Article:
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Eine Kleine Music Mouse

Atari Notes By Derek Johnson
Published November 1999

Music Mouse's split‑screen display: on the left are the performance parameters which govern what will happen when the mouse is moved around the note grid on the right. The four cursor lines on the grid represent the notes played by Music Mouse's four parts.Music Mouse's split‑screen display: on the left are the performance parameters which govern what will happen when the mouse is moved around the note grid on the right. The four cursor lines on the grid represent the notes played by Music Mouse's four parts.

Turn your Atari into an instant musical ideas machine with the fascinating Music Mouse. Derek Johnson reviews a vintage Atari program that's still available new and checks out a useful ST resource web site.

It was during one of my regular Internet surfs for column fodder that I was recently reminded of Music Mouse, Aesthetic Engineering's 'intelligent instrument' from the late '80s. A little digging turned up Music Mouse author Laurie Spiegel's web site, where I found references to the Atari version of the software, and the fact that it is still available! Remembering how intriguing I found the software when I first came across it, I made further enquiries, and discovered that Spiegel has a limited number of original commercial‑release Music Mouse packages, still sealed, that she is happy to sell to interested parties. I'll tell you right away that the program is both copy protected and comes with no support. The date on the disk Laurie kindly sent me says 1988, which is when development for the Atari version pretty much ceased — though since the software started life on early incarnations of Apple's Macintosh, the version for that platform has gone through more development, whilst remaining essentially similar in function. Still, a fully descriptive manual, replete with examples and useful exercises, is included in the Atari package, and the software is such that puzzling over it and playing with it are the best ways to figure it out.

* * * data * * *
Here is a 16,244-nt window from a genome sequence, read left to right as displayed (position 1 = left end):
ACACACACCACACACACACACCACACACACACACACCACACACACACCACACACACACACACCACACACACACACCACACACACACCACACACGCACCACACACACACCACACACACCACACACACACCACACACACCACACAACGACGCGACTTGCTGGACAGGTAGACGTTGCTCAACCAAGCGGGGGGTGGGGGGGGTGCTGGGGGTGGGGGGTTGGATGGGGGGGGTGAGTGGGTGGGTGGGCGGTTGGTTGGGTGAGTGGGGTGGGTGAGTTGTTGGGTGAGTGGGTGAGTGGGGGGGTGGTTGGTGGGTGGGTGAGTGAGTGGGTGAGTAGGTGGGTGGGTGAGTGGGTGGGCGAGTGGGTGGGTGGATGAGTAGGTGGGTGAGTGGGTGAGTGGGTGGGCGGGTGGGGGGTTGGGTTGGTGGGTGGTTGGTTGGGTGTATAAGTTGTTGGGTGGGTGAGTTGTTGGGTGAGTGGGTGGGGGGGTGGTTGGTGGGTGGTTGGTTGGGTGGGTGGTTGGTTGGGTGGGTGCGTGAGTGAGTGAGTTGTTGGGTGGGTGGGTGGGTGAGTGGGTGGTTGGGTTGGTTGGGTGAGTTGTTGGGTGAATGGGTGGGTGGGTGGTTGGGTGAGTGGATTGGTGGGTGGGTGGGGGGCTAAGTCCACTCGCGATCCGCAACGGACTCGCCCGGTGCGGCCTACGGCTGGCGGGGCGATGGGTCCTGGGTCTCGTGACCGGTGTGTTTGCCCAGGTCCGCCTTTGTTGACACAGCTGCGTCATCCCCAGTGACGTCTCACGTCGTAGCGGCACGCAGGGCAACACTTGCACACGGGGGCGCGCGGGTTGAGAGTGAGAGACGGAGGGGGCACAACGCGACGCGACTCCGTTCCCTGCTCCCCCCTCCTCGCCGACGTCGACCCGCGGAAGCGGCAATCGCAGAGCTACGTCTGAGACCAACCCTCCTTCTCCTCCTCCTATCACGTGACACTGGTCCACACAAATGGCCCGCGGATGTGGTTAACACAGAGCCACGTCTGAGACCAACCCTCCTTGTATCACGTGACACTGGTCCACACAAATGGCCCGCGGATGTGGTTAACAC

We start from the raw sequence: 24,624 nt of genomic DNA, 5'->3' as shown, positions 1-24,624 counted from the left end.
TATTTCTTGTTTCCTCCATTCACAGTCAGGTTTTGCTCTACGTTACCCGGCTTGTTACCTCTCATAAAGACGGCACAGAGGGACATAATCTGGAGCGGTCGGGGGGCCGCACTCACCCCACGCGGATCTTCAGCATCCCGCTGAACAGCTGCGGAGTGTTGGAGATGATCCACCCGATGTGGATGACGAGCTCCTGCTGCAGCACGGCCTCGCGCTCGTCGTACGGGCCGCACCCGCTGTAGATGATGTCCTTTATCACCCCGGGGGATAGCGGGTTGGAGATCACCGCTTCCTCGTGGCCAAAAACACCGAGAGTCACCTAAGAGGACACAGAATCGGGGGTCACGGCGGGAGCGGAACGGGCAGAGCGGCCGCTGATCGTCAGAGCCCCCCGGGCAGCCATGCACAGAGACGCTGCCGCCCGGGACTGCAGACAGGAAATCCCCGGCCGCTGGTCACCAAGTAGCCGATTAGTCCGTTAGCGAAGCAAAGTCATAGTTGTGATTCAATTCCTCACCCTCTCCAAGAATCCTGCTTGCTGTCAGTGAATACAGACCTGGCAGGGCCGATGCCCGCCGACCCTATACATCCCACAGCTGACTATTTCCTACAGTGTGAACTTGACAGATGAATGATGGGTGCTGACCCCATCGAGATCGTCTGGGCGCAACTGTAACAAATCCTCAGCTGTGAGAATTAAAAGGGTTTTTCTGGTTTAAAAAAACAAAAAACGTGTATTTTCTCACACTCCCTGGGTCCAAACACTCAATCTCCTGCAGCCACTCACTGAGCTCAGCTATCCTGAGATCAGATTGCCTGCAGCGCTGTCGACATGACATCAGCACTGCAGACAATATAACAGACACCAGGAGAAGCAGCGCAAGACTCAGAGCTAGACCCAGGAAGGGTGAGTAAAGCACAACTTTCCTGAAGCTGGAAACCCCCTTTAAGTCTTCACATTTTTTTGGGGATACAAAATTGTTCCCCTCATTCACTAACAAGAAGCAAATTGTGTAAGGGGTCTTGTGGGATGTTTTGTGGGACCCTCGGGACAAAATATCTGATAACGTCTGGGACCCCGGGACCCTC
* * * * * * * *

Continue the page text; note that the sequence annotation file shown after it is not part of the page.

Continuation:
Mouse Organ?

Tim's Atari MIDI World (see box below).Tim's Atari MIDI World (see box below).

In a nutshell, Music Mouse turns your Atari into a real‑time controller for MIDI sound sources. It's most certainly not a sequencer, though the way in which it generates notes may remind you in some ways of algorithmic composition tools. A Music Mouse performance consists of a combination of mouse manipulation and keyboard presses, which cause certain routines at the heart of the program to generate MIDI notes and manipulate MIDI data. Performer interaction is provided via a split‑screen display. The left side shows a list of performance parameter options, which you alter on the computer keyboard, and the right side is a note grid, bounded on four sides by miniature keyboard graphics. Wiggling the mouse causes the four‑bar 'polyphonic cursor' to move around the display.

Music Mouse generates four voices of data, on between one and four MIDI channels; each voice is represented by a horizontal line (controlled by up and down mouse movements) or vertical cursor line (controlled by side to side mousing), which in turn point to the on‑screen mini keyboard. If you mute a voice, its cursor line disappears from the display. There is a choice of one vertical and three horizontal, or two vertical and two horizontal lines; the former could be seen as providing a melody accompanied by a three‑part chord, though the 'melody' could equally be a bass part. Moving the mouse to the left and down plays lower notes, while mousing to the right and upwards plays higher notes. Careful mouse movement allows melodies to be played over fixed or slowly‑changing chords.

To keep the system from descending into chaos, Music Mouse offers a number of tools. First of all, you can select a harmony type: fully chromatic, diatonic, pentatonic, quartal (based on fourths), mid‑eastern, and octatonic are available. The latter is an eight‑step scale based on alternating half and whole steps that you'll hear used in the works of composers such as Stravinsky and Bartok. There are also four 'chord treatments': block chord, slightly arpeggiated (producing a strummed guitar effect), line (which plays each successive step on a different voice), and improvise, which works like the line treatment but produces chords, suspensions and other simultaneous events.